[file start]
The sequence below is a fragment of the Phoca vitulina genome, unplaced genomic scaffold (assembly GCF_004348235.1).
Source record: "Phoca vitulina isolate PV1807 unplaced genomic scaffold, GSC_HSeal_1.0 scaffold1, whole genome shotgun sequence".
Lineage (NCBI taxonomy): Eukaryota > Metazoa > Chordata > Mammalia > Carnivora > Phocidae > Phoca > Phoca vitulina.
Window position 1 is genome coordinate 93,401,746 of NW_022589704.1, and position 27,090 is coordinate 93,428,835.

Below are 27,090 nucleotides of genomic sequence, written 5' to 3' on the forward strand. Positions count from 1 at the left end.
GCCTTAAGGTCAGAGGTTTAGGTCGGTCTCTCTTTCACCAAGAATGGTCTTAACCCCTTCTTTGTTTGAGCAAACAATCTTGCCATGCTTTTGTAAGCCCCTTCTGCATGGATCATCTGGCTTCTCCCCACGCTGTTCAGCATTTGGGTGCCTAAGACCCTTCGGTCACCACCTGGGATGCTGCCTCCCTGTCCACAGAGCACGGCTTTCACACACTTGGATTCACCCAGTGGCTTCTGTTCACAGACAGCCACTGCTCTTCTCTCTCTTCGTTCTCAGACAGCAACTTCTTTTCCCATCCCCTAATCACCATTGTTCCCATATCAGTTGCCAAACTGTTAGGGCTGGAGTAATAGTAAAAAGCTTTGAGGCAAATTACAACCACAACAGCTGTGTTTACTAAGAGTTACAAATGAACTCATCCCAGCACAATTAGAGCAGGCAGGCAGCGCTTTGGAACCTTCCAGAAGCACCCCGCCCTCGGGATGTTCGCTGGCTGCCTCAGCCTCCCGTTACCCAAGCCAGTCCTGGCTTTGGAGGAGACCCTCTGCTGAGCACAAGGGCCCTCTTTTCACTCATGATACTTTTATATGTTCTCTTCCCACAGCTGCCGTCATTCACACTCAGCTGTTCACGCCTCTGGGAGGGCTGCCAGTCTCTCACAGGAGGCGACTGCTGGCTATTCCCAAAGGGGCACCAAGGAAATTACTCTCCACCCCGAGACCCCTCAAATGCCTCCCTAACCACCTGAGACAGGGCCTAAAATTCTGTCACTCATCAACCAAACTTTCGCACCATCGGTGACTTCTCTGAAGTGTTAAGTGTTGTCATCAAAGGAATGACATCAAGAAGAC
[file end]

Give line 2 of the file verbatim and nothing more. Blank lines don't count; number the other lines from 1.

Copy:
Source record: "Phoca vitulina isolate PV1807 unplaced genomic scaffold, GSC_HSeal_1.0 scaffold1, whole genome shotgun sequence".